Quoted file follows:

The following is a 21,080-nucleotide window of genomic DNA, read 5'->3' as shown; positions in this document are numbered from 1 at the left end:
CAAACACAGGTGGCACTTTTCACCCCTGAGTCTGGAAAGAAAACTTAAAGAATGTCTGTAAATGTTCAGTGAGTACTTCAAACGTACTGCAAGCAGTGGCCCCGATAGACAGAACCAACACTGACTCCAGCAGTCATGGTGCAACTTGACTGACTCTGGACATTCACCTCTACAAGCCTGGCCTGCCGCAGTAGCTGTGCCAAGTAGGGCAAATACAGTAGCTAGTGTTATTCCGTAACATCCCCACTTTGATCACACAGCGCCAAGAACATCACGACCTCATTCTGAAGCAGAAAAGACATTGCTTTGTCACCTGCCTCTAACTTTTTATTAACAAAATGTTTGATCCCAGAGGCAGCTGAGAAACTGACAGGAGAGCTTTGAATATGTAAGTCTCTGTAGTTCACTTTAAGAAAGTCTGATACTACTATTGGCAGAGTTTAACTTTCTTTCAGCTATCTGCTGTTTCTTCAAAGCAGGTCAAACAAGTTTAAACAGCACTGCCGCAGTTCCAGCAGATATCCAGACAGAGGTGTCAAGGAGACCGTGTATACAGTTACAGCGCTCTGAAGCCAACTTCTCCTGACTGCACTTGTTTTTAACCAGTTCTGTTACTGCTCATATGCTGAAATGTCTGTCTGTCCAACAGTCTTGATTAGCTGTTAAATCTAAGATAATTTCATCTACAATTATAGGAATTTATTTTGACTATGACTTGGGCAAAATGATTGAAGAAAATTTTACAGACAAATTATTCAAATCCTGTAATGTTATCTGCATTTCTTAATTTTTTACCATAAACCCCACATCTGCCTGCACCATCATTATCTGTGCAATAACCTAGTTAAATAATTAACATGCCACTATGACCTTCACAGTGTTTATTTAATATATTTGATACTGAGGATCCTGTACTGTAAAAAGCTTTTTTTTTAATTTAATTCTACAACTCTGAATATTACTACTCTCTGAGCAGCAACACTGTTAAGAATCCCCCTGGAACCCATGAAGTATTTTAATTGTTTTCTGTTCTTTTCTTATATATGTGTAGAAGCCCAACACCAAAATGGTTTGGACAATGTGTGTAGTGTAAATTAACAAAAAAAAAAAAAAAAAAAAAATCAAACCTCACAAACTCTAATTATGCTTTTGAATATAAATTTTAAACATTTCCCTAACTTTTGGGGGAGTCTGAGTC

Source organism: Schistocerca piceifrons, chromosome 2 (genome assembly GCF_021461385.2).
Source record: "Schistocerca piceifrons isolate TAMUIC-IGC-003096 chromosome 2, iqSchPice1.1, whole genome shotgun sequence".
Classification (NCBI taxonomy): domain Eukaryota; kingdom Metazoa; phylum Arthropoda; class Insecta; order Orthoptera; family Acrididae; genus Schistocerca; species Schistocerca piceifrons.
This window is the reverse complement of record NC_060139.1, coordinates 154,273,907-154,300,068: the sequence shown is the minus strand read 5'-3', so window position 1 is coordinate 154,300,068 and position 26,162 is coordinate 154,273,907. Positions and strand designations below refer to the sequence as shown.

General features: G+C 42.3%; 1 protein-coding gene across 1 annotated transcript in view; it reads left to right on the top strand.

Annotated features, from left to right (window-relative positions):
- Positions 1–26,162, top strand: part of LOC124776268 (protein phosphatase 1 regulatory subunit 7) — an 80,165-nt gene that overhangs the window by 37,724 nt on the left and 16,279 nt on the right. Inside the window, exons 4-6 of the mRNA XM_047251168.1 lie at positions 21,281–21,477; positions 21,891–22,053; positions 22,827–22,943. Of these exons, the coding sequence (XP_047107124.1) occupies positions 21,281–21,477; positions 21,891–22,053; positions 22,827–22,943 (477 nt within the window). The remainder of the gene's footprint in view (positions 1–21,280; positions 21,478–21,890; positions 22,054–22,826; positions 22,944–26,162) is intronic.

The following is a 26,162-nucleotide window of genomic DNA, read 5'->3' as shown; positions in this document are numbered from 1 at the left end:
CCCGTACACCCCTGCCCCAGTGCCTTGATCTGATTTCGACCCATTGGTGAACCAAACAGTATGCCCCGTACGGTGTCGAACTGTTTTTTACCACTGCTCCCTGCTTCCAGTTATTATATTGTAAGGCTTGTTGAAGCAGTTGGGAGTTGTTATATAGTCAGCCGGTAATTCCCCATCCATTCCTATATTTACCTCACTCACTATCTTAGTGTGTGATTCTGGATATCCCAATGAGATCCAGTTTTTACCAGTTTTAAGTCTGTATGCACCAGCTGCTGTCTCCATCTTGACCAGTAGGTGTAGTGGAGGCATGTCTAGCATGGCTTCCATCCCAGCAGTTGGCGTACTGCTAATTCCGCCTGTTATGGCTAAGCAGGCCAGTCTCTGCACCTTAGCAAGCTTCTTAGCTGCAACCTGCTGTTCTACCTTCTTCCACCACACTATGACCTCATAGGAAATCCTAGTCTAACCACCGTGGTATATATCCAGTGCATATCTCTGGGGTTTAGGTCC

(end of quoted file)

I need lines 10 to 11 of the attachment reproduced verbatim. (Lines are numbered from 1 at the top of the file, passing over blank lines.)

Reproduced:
The following is a 26,162-nucleotide window of genomic DNA, read 5'->3' as shown; positions in this document are numbered from 1 at the left end:
CCCGTACACCCCTGCCCCAGTGCCTTGATCTGATTTCGACCCATTGGTGAACCAAACAGTATGCCCCGTACGGTGTCGAACTGTTTTTTACCACTGCTCCCTGCTTCCAGTTATTATATTGTAAGGCTTGTTGAAGCAGTTGGGAGTTGTTATATAGTCAGCCGGTAATTCCCCATCCATTCCTATATTTACCTCACTCACTATCTTAGTGTGTGATTCTGGATATCCCAATGAGATCCAGTTTTTACCAGTTTTAAGTCTGTATGCACCAGCTGCTGTCTCCATCTTGACCAGTAGGTGTAGTGGAGGCATGTCTAGCATGGCTTCCATCCCAGCAGTTGGCGTACTGCTAATTCCGCCTGTTATGGCTAAGCAGGCCAGTCTCTGCACCTTAGCAAGCTTCTTAGCTGCAACCTGCTGTTCTACCTTCTTCCACCACACTATGACCTCATAGGAAATCCTAGTCTAACCACCGTGGTATATATCCAGTGCATATCTCTGGGGTTTAGGTCC